3.0.3 Predictions from GC/MS Measurements Gas chromatography also can be used to predict the crude oil boiling point and its properties. The method creates a statistical correlation between the known properties of a training set of crude oils and their GC/MS data. The properties of unknown crude oils are thus predicted from the training set and the measured GC/MS data of the unknown crude oils. The major advantages of this approaces was simulated distillation information provided naturally by gas chromatography is coupled to detailed compositional information possible by the mass spectrometer. This method not only provided detailed information about molecular information of crude oils and their fractions but it can be used to for the chemometric predictions of the crude oils properties across the boiling range as well.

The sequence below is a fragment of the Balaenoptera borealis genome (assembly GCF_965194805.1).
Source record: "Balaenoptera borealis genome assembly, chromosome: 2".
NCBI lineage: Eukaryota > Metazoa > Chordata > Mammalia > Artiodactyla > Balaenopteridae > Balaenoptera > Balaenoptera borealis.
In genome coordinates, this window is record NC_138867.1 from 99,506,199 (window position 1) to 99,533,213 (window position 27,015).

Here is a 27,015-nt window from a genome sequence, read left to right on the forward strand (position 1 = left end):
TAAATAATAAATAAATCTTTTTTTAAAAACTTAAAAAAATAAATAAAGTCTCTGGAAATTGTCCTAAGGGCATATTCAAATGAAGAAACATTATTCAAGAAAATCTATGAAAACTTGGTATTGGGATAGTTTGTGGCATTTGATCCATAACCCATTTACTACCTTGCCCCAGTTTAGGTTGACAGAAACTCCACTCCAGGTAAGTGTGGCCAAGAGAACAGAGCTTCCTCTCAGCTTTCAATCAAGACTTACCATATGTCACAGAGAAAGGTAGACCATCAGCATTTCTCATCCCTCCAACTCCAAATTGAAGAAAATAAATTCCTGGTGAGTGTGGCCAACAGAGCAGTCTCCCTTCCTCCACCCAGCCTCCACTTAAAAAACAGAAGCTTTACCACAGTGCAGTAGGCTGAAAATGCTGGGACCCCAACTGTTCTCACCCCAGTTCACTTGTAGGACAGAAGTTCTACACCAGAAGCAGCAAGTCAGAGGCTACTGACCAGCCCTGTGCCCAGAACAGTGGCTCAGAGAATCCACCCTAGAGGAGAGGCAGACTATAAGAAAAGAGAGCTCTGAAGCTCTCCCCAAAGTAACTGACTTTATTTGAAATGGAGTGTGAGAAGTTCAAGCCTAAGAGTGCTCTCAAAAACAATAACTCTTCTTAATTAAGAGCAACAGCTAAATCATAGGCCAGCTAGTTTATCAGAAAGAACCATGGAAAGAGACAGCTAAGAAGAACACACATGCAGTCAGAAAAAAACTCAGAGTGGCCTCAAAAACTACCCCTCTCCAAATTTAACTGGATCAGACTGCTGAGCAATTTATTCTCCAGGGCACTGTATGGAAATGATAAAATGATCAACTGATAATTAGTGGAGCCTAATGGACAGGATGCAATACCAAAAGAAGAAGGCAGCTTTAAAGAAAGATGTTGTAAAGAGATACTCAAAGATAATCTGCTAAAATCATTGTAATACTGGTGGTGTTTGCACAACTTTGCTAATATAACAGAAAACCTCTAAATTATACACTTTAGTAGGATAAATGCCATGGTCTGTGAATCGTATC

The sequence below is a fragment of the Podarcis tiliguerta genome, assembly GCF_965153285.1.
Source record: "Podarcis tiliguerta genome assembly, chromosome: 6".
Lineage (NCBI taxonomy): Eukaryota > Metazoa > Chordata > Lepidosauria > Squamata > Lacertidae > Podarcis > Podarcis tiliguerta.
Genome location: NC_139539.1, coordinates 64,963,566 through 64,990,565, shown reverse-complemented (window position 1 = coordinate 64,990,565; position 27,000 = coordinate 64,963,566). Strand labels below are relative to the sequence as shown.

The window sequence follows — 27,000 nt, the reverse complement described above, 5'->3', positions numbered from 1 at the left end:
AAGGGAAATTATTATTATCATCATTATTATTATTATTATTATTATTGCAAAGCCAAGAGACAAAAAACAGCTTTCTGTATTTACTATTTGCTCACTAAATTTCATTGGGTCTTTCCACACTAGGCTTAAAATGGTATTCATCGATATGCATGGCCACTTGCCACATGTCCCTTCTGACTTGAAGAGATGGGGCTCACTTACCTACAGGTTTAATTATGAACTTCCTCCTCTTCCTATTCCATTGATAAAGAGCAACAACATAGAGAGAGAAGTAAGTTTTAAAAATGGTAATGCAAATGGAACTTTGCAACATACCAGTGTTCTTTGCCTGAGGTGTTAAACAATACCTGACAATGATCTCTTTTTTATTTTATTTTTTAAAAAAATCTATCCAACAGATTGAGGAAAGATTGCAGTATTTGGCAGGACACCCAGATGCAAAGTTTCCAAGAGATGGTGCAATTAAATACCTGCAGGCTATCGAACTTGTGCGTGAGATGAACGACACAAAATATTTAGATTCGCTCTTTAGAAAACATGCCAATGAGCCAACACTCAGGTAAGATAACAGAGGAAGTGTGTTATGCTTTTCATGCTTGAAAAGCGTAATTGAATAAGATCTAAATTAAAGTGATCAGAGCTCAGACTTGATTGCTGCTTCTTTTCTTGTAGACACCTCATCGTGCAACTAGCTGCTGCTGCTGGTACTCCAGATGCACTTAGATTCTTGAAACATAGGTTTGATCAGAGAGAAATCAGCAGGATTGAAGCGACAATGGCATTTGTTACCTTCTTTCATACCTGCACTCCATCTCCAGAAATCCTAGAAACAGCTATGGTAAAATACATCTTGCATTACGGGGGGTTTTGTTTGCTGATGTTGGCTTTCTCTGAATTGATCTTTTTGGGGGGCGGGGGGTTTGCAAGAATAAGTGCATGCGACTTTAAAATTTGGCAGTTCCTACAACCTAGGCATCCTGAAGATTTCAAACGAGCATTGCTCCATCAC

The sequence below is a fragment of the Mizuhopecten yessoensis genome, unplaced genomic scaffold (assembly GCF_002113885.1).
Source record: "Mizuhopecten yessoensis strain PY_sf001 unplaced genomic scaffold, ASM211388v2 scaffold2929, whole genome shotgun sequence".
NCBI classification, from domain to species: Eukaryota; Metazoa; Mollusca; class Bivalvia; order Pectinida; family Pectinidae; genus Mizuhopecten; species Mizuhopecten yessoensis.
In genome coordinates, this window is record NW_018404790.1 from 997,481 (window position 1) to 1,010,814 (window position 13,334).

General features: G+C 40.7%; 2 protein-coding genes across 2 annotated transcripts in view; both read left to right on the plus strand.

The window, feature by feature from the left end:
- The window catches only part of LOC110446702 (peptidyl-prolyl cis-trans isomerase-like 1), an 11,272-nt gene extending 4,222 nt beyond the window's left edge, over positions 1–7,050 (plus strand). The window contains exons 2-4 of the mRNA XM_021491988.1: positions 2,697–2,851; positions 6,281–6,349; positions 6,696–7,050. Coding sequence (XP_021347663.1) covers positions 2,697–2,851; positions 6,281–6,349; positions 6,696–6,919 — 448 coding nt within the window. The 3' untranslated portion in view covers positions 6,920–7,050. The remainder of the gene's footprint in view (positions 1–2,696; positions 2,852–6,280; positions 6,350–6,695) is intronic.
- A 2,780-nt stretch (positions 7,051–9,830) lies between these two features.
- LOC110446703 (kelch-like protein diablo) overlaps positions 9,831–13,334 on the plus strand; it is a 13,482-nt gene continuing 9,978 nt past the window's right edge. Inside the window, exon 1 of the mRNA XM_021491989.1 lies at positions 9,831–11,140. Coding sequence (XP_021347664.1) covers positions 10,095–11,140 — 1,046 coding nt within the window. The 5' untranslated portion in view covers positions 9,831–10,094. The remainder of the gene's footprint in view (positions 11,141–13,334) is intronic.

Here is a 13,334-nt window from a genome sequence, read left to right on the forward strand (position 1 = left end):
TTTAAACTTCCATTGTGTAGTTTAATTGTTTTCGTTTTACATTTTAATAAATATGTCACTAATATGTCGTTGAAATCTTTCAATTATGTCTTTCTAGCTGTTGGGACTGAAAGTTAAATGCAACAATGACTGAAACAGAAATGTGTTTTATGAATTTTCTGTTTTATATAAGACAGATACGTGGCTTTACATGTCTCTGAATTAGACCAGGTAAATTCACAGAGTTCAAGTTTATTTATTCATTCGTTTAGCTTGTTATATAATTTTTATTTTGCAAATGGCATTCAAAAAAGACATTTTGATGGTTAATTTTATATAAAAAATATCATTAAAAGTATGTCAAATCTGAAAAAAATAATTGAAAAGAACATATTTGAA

4.0 Conclusion Crude oil assay were important when refining the crude oils. Each crude oil type hasunique molecular, chemical characteristics. No crude oil type is identical and there are crucial differences in crude oil quality. The results of crude oil assay testing provide extensive detailed hydrocarbon and compositional analysis for refiners, oil traders and producers. Before start refining, the assay must be done and several test require to evaluate the crude oils.

5.0 References Crude Assay Is The Key To Optimal Peformance, Inspectorate.Com Murray R. Watt and Stilianos G. Roussis, Crude Assay